The insurance sector is currently tightly regulated and monitored by the government. To invite FDI, some of these regulations may have to be relaxed, leading to a compromise of the interests of the public.
Critics point out that the increased inflow in the market may not end up being used to increase the competition or improve services. Since many insurance companies are in the red, the inflow of money may provide a lucrative exit option to the Indian partners and lead to a consolidation of the existing players, without much money inflow into the companies.
The increase in FDI for insurance will act as a catalyst for the insurance industry. If implemented in the right spirit, this move may serve as a model for opening other sectors of the economy to FDI.
- Evans, , Sharma, S., & Doshi, S. (2014, August 1). Higher FDI in Indian Insurance sector – a buzz for the industry. Retrieved January 10, 2015, from http://www.kpmg.com/Global/en/IssuesAndInsights/ArticlesPublications/Documents/fdi- cap-increase-for-indian-insurers-v2.pdf
- Singh, , & Gautam, A. (2014). Foreign Direct Investment and Indian Insurance Industry. International Journal of Advance Research in Computer Science and Management Studies, 2(6), 158-163.Retrieved January 8, 2015, from http://www.ijarcsms.com/docs/paper/volume2/issue6/V2I6-0061.pdf
- Insurance Sector in (2014, November 1). Retrieved January 10, 2015, from http://www.ibef.org/industry/insurance-sector-india.aspx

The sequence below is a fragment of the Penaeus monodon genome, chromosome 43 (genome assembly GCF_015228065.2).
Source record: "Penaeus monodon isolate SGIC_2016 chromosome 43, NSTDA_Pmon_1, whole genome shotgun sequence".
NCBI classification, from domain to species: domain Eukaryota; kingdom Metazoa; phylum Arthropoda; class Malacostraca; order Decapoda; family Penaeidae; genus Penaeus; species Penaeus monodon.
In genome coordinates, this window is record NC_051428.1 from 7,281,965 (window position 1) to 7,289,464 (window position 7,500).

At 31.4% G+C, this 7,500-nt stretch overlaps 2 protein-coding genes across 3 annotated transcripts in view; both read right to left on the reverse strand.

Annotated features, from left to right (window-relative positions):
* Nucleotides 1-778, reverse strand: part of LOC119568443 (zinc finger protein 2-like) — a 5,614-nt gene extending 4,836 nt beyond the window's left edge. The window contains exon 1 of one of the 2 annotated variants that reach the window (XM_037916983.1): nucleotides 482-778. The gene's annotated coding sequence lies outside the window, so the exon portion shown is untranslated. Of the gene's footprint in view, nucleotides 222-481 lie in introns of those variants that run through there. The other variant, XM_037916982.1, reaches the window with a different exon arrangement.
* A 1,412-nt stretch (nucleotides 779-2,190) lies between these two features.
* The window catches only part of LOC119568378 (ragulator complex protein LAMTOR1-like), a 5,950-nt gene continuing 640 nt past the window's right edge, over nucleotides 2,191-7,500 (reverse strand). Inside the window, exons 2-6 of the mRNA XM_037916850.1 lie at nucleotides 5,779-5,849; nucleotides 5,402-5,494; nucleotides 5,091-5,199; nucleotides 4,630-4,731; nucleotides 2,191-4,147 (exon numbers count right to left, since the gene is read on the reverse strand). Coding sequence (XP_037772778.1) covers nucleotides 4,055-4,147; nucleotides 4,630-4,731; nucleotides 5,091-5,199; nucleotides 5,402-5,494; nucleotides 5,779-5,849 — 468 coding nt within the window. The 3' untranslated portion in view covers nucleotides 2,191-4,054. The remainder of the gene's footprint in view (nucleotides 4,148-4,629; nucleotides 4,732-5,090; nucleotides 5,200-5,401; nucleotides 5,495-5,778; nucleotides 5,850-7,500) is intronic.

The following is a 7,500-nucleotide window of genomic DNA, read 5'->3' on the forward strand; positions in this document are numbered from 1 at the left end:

- Kumar, (2014, July 24). 6 benefits of increased Foreign Direct Investment limit in insurance sector. Retrieved January 10, 2015, from http://www.india.com/business/6-benefits-of- increased-foreign-direct-investment-limit-in-insurance-sector-101998/
- Everything you need to know about the Insurance Bill | Latest News & Updates at Daily News & (2014, July 31). Retrieved January 10, 2015, from http://www.dnaindia.com/money/report-everything-you-need-to-know-about-the- insurance-bill-2006816
- FDI hike gives boost to investment starved insurance sector! (2014, July 24). Retrieved January 10, 2015, from http://zeenews.india.com/exclusive/fdi-hike-gives-boost-to- investment-starved-insurance-sector_7118.html
Anirudh Batra is a second-year student at IIM Ahmedabad and a member of the Placement Committee. He did his summer internship at Monitor Deloitte and is an Electronics Engineer from BITS Pilani.